With England's cricket XI suffering from yet another Jason Roy ODI batting display in a Test Match on the screen to my left, I was starting to think that it wasn't going to be another "Albion's" day on the screen in front of me either, but the ref, who'd already given two pens to the home side, clearly thought that he'd try and give some credence to the meme that says that penalty decisions even out over the season, and after Peirera, brought on for Phillips with about twenty to go, had skipped to the byline in the same dynamic manner as Diangana had been doing and gone to ground as the defender made a challenge, you could almost hear the cries for VAR from the home fans echoing back across the hour since the "handball that wasn't" had been questioned on the away terracing.
Zohore despatched the spot-kick to give Albion a point that, over the whole game they deserved, although, as I metioned above, they're still not quite clicking when in posession, though it is 'early days", for both the manager and a fairly new set of players. Of those players, or at least those that didn't get a specific mention above, only Livermore looked particularly disappointing, in that a lot of the game seemed to pass him by, either with him simply not showing for the ball when we had it or not really affecting the game when Derby did. I'm tempted to say that one of the bar managers fully agrees with me on that, in that when I offered him that opinion, we then watched two or three minutes of Livermore just sort of ambling around and pointing to other people to do something, but that bar manager's a little biased by virtue of being an Arsenal fan. I would have asked Astrid her opinion but she professes not to like any sports.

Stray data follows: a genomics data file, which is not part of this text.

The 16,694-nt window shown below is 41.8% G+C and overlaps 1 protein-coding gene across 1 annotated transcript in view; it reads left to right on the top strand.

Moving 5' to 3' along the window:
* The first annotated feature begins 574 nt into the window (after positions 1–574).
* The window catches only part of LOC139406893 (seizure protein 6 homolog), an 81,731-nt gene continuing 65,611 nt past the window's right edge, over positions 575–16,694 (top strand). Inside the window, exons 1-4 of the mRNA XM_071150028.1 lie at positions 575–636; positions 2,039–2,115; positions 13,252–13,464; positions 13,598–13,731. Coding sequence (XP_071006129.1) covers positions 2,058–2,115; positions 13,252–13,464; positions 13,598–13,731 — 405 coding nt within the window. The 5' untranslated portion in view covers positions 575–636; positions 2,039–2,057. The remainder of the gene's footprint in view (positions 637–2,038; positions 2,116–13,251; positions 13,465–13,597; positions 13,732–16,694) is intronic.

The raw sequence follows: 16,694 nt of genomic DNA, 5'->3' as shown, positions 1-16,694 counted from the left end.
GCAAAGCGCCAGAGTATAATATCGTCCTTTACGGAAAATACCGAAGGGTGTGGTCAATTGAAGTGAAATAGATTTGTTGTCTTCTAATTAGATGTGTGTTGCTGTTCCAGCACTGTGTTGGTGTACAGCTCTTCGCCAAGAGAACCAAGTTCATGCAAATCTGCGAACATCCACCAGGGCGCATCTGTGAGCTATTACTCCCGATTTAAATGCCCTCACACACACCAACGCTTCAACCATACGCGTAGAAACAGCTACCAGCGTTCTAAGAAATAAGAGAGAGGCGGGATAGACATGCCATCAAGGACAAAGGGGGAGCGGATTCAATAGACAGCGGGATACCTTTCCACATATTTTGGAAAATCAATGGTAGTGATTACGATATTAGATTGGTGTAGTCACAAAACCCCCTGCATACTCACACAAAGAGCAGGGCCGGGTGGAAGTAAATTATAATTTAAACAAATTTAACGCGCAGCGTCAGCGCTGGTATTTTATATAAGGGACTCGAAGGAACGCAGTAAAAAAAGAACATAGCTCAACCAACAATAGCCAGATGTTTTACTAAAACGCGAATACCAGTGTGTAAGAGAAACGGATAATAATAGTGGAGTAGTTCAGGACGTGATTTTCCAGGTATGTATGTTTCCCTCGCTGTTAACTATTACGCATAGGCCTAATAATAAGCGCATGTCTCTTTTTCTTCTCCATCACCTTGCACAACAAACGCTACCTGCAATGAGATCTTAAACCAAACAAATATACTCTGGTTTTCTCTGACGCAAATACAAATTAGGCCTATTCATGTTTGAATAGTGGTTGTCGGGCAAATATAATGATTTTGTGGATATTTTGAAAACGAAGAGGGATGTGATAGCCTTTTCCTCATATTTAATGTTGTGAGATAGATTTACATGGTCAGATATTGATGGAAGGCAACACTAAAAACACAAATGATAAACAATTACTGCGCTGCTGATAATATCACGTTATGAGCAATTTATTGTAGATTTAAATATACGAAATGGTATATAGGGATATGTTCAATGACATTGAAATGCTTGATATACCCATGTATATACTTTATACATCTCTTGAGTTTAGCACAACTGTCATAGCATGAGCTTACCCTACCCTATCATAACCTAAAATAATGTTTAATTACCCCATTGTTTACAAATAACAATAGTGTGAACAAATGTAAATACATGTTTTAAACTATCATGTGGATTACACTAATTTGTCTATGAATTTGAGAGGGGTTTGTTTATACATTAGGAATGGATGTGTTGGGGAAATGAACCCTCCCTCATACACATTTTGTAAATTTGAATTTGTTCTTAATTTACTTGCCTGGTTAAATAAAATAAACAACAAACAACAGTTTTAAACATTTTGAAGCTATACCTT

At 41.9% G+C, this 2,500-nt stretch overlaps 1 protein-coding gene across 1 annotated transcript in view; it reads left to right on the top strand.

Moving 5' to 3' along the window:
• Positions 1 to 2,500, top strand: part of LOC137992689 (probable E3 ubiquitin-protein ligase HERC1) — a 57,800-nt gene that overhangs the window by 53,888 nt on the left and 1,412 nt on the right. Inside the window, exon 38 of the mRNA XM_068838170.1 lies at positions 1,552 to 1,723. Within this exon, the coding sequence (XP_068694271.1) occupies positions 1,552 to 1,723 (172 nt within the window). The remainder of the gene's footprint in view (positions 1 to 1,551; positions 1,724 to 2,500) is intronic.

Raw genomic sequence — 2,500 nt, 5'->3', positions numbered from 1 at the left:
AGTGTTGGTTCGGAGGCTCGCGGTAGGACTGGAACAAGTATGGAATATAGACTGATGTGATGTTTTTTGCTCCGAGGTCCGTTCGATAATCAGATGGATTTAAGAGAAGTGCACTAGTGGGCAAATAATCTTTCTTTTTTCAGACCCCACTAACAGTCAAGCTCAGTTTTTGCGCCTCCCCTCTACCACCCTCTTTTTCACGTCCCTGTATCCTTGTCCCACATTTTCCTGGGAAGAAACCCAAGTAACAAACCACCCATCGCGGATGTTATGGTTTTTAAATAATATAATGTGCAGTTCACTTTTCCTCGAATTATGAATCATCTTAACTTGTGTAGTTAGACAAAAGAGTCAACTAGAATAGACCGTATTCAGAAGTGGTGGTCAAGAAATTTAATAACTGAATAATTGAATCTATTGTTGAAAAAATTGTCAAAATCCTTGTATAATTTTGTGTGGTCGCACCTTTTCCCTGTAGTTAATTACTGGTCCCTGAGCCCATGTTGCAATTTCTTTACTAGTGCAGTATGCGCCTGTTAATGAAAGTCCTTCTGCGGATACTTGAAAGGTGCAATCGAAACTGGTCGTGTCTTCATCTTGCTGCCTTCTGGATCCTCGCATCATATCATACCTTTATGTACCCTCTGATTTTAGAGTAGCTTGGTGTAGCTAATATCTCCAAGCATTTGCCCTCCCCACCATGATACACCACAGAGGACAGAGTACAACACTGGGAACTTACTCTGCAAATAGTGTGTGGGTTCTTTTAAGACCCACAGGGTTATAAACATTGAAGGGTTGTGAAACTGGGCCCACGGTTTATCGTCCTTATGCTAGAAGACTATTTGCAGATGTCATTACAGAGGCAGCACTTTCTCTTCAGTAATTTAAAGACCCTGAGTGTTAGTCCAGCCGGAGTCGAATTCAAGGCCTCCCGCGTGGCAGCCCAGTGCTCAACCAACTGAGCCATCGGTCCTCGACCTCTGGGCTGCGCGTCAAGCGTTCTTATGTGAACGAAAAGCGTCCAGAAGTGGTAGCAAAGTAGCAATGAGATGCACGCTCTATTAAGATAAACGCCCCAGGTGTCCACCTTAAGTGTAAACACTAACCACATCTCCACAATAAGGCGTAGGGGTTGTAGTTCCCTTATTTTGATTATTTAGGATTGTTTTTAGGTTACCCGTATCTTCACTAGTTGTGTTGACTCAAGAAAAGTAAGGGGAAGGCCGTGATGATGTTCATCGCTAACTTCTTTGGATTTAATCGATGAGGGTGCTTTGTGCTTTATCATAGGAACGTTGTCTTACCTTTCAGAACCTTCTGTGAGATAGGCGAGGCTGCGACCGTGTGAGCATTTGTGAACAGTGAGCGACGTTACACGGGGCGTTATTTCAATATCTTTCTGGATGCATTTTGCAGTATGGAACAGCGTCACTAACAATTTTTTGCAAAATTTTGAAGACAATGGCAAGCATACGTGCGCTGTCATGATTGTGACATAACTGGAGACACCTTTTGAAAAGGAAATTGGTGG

Not clear how many times Albion's games will be on during opening hours but on this showing, there's certainly cause for more drinking down the pub, and optimism, especially if Bilic can get them to play with a little less depth in possesion and a little more spark through the middle, and, for what it's worth, I think Cocu, a player I loved watching seemingly stroll around but still impact the game - maybe Livermore could watch a few of his old games? - will go on and do that for Derby, but then again he's Dutch, so you might well expect that, just as you might well have expected Bilic to be red-carded (second-yellow for disputing a corner) after only a few games, which he was.